Hemorrhagic shock is a leading cause of death in both civilian and battlefield trauma. Currently available medical monitors provide measures of standard vital signs that are insensitive and nonspecific. More important, hypotension and other signs and symptoms of shock can appear when it may be too late to apply effective life-saving interventions. The resulting challenge is that early diagnosis is difficult because hemorrhagic shock is first recognized by late-responding vital signs and symptoms. The purpose of these experiments was to test the hypothesis that state-of-the-art machine-learning techniques, when integrated with novel non-invasive monitoring technologies, could detect early indicators of blood volume loss and impending circulatory failure in conscious, healthy humans who experience reduced central blood volume.
Humans were exposed to progressive reductions in central blood volume using lower body negative pressure as a model of hemorrhage until the onset of hemodynamic decompensation. Continuous, noninvasively measured hemodynamic signals were used for the development of machine-learning algorithms. Accuracy estimates were obtained by building models using signals from all but one subject and testing on that subject. This process was repeated, each time using a different subject.
The model was 96.5% accurate in predicting the estimated amount of reduced central blood volume, and the correlation between predicted and actual lower body negative pressure level for hemodynamic decompensation was 0.89.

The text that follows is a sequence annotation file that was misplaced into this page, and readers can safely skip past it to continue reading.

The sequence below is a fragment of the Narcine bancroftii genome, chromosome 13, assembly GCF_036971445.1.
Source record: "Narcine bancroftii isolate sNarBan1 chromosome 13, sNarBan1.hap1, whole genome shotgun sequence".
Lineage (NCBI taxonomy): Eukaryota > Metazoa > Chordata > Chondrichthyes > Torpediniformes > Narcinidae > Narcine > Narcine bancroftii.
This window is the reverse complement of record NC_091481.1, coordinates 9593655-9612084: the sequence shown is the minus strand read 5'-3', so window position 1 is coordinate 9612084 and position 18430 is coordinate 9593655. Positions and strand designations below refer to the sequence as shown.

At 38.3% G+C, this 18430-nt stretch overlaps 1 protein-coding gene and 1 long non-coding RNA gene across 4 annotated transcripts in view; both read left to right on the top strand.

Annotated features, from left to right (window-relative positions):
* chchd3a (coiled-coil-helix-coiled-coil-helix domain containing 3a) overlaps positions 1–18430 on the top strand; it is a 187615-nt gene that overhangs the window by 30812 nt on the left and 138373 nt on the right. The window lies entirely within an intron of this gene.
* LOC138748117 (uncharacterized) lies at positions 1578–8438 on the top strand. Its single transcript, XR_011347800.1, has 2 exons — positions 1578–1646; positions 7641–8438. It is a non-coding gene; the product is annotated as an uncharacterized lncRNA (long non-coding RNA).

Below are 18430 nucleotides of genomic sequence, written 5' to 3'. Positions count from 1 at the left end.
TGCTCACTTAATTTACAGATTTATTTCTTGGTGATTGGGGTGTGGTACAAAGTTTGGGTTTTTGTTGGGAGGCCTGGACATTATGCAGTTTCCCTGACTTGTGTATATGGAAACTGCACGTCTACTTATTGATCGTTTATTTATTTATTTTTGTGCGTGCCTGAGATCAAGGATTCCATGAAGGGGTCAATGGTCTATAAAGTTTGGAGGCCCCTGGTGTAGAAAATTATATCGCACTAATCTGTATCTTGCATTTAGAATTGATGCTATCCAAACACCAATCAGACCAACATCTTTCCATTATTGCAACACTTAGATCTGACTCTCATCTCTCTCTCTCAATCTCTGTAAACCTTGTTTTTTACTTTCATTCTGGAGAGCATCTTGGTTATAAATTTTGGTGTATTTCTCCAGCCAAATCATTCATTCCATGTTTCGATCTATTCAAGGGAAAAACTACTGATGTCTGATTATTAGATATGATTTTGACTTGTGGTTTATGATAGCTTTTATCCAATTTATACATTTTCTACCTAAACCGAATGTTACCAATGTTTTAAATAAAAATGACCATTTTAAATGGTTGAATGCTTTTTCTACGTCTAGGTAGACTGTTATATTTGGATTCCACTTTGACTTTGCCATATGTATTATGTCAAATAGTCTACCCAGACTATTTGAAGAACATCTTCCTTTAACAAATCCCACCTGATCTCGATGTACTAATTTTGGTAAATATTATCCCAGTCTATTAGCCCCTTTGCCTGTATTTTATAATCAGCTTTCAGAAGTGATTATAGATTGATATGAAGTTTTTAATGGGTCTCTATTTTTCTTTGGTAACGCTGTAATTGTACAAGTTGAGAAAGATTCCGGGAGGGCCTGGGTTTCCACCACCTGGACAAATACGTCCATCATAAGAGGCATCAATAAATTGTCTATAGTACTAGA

Machine modeling can accurately identify reduced central blood volume and predict impending hemodynamic decompensation (shock onset) in individuals. Such a capability can provide decision support for earlier intervention.
From the US Army Institute of Surgical Research (V.A.C., C.H.-L., R.T.G., K.L.R., L.H.B.), Tactical Combat Casualty Care (TCCC) Research Program, Fort Sam Houston, Texas; Department of Surgery (S.L.M.), University of Colorado, School of Medicine, Aurora, Colorado; Flashback Technologies (G.Z.G.), LLC, Boulder, Colorado; University of Texas at San Antonio (C.A.R.), San Antonio, Texas.
Submitted for publication March 9, 2011.
Accepted for publication April 22, 2011.
Supported by funding from the United States Army Medical Research and Materiel Command Combat Casualty Care Research Program and the Small Business Innovative Research program.
This study was conducted under a protocol reviewed and approved by the Brooke Army Medical Center Institutional Review Board and in accordance with the approved protocol.
The opinions or assertions contained herein are the private views of the authors and are not to be construed as official or as reflecting the views of the Department of the Army or the Department of Defense.
Address for reprints: Victor A. Convertino, PhD, US Army Institute of Surgical Research, 3698 Chambers Pass, Fort Sam Houston, TX 78234; email: email@example.com.